What Do Dogs Do When Intimidated?

by Naomi Millburn
    Observe your doggie for clues that he's intimidated.

    Observe your doggie for clues that he's intimidated.

    Comstock/Comstock/Getty Images

    Understanding your dog isn't always an immediately obvious task. The poor cutie can't exactly turn to you and explain that he's feeling scared, after all. Because of this obstacle, body language may just be your safest bet. Thankfully, canines tend to be very telling when it comes to their emotions.

    Pay attention to your dog's eyes. If his peepers look widened and unusually big, it may mean that something is intimidating him. Widened eyes also can mean that a dog is stressed out or anxious, however. At the same time, an intimidated dog might also squint his eyes, making them look a lot tinier.
    If a dog is feeling vulnerable and intimidated, he may also quickly look away every time you try to make eye contact with him.

    If a doggie's body is positioned very low to the point that his stomach is practically brushing against the floor, then he's likely feeling very threatened by something. If you notice that he's gazing upward, it also may mean that he's attempting to establish a truce with a party that he feels is significantly stronger than him. This typically is a sign of not only intimidation, but pure vulnerability.

    When a canine is threatened, he may keep his ears flat, making them a lot nearer the head. In some cases, threatened canines may also point their ears outward.

    If a dog's mouth is shut closed, it could be because he's intimidated. Sometimes, however, frightened canines repeatedly expose their tongues only to bring them back into their mouths again shortly.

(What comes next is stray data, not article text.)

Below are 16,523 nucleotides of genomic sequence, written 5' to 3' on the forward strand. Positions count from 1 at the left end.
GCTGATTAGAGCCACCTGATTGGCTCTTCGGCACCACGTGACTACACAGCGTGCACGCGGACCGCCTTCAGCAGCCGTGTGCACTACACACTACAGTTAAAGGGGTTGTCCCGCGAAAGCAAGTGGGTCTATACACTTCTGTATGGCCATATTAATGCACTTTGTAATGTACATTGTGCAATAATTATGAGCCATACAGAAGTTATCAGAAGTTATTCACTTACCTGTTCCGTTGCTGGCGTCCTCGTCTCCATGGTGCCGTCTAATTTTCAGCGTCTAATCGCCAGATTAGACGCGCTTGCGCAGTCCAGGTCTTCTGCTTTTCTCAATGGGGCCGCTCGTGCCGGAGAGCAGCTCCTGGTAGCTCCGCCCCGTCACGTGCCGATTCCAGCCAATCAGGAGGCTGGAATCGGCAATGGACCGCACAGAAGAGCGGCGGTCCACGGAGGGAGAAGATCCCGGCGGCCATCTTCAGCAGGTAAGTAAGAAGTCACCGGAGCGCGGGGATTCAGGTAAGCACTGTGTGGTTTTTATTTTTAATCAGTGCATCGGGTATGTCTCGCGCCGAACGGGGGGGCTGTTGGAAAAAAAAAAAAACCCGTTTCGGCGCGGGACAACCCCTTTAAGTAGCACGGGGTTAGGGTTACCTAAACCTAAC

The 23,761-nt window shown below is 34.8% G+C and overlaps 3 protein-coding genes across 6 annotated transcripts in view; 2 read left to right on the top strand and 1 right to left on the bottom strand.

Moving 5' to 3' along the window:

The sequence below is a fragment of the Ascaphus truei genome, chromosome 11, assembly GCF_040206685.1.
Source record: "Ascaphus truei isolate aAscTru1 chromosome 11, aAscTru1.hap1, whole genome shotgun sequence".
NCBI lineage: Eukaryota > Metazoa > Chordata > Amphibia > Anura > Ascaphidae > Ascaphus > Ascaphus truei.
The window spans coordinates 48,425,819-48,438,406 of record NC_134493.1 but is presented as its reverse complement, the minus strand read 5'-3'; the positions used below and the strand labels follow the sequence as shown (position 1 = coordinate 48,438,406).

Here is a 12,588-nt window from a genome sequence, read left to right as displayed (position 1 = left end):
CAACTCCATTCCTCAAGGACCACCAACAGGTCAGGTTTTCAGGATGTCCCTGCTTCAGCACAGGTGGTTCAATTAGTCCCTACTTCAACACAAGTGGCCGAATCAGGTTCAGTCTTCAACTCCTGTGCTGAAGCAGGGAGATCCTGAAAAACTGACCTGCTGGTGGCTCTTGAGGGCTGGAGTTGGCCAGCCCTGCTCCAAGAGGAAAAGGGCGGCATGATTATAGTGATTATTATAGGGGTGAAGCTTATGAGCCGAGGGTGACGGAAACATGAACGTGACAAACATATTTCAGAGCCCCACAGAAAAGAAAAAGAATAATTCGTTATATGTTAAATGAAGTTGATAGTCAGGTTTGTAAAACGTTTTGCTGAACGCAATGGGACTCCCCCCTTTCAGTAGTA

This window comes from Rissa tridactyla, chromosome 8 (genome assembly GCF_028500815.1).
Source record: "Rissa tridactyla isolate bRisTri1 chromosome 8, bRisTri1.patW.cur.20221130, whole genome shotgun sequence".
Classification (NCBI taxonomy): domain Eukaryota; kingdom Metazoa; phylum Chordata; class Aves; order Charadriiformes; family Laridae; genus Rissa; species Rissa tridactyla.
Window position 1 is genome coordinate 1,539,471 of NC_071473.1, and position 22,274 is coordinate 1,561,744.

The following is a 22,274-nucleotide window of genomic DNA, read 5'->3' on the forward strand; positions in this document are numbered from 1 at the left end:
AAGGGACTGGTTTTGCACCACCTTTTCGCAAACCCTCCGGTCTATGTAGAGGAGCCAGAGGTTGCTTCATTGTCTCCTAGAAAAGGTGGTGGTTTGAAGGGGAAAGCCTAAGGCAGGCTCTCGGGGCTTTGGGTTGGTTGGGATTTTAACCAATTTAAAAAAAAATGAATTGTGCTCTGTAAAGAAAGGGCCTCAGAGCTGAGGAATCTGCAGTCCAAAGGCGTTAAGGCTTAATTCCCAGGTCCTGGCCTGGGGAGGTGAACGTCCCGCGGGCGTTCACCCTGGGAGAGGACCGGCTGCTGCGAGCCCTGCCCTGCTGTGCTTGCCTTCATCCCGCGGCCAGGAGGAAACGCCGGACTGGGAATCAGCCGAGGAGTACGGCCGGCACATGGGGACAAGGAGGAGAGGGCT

Scared dog sounds tends to be on the low and quiet side. Growling, whining and yelping out of intimidation are all common vocalizations.

    When a dog is intimidated and scared, he may hold his tail lower and even hide it in the middle of his back legs. In times of abject terror, dogs sometimes keep their tails close to their stomachs.

    Similarly to cats, you may notice that dog hair often spikes up into the air during times of fear. This action is known as "piloerection." You may notice this particularly along a canine's back.
    Frightened dogs also often shed a lot when afraid. If you notice hair suddenly emerging all over your floor, something may be bothering your poor pooch -- big time.

    Fearful dogs sometimes try to create the illusion that their bodies are smaller than in reality. Because of this, you may observe intimidated dogs crouching over conspicuously. When a dog is threatened, he also may spring back from whatever or whomever is causing him to feel that way. His body may also seem unusually rigid.
    If your dog is so intimidated that he starts feeling defensive or protective, don't be surprised if he shows his sharp teeth to serve as a warning to the other party -- yikes.
    In extreme cases, a dog may also feel so out of control with fear that he may even go No. 1 or No. 2 unexpectedly.

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    About the Author

    Naomi Millburn has been a freelance writer since 2011. Her areas of writing expertise include arts and crafts, literature, linguistics, traveling, fashion and European and East Asian cultures. She holds a Bachelor of Arts in American literature from Aoyama Gakuin University in Tokyo.

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